Posted: August 8, 2013 in Creating an Image, Using your Camera
Tags: , , , , , , , , , , , ,
Art Gallery, New South Wales

The neo-classical facade of the Art Gallery of New South Wales, in Sydney, Australia, looms out of the deep blue sky with wispy cloud.

One of the most valuable pieces of kit you can buy as a photographer is a polarising filter. If that surprises you, then I should let you know that it surprised me too. I’ve spent thousands on camera bodies, lenses, bags etc. etc. etc…. but the polarising filter used in this shot cost me £40. A polarising filter is probably the only ‘effect’ you can’t replicate in post-processing – even if you shoot RAW. What it does is weave some kind of witchcraft between the object and your lens, cancelling out much of the reflections of light that bounce off of haze, water vapour and other small particulate matter suspended in the air. It has a similar effect in minimising reflections in glass and surface water too for that matter, making seaside shots and through-glass shots an easy target for cheap but effective image improvement. You can get linear and circular filters: any camera that meters through the lens (i.e. any autofocus camera, or most made in the last 40 years or so) needs a circular filter, but they’re simple and flexible to use.

Once you’ve got a filter that matches the size of your lens (I use Hoya, not the most expensive and I’m happy with the results), screw it on the end – but do note that the filter itself needs to rotate once it’s screwed on. This is because you need to get the glare-cancelling witchcraft sorcerers at the right angle depending on the position of the sun relative to you. Best results (including the gorgeous deep blue sky in the photo above, and the ‘poppy’ vivid colour in the stone of the museum) are picked up at 90 degrees to the sun. This includes up and down 90 degrees, not just left and right – great when you live on the equator and take shots at noon! Rotate the filter to get the effect you want.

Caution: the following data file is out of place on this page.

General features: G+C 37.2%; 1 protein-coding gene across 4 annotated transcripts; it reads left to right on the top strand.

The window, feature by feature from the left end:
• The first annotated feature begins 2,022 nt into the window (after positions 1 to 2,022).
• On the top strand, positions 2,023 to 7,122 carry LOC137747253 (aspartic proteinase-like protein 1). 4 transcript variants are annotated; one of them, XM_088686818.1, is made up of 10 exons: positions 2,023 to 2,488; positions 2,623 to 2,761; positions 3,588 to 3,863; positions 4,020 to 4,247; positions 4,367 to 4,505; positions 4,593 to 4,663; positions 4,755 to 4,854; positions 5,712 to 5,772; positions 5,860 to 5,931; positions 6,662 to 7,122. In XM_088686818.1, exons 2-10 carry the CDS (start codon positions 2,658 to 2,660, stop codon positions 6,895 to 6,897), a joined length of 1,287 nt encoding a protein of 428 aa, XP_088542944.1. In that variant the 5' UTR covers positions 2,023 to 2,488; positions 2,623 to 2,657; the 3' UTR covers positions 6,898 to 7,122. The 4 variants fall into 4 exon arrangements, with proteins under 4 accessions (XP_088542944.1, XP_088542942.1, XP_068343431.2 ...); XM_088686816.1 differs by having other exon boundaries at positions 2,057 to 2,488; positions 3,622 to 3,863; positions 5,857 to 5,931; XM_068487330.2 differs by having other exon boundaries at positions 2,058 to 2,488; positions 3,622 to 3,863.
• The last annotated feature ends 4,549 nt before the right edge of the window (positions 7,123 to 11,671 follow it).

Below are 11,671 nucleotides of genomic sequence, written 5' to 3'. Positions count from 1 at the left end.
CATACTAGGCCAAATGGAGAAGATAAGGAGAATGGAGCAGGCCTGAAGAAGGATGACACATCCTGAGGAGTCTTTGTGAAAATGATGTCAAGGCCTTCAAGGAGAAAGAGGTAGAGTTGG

Some people caution about using polarising filters with wide angle lenses under 35mm or so. Rubbish. What they don’t like is that you get an uneven sky, as the polarising effect changes with angle from the sun, so a wide angle lens will pick up more of the sky, ergo more variance in the angle. Like this:

Rocks in the Blue

Coastal erosion at a fierce rate leaves the south coast of Victoria, Australia, littered with stacks of rock, collapsed arches, and isolated islands to be battered by the intense blue ocean waves.


You see where the sky is light blue at the left, goes darker and then lighter again as you follow it right? That’s the effect we’re talking about. Some people hate it, I love it – it’s up to you. It can be really effective when you line up a light bit in the centre of your image, surrounding the main subject; giving a natural halo effect that draws the eye into the bit of the image you want to focus on, tapering off into darker skies at the edges.

One other thing to bear in mind is that – as with anything you plonk between your lens and the scene/subject – polarising filters chew up a little bit of light: you will need to allow for 1 or 2 stops of exposure absorbed by the filter. For this reason, don’t bother using a polarising filter at night.

  1. […] static objects to move. In short, you mostly need to USE A TRIPOD! A previous post talks about the huge impact of the inexpensive polarising filter: the tripod is a similar piece of kit that will have a huge impact on your images. An […]

  2. […] shot right in the first place, using polarising filters to get the intense colours (talked about here), underexposing to set a gloomy feel, selecting lenses and focal lengths carefully to create […]

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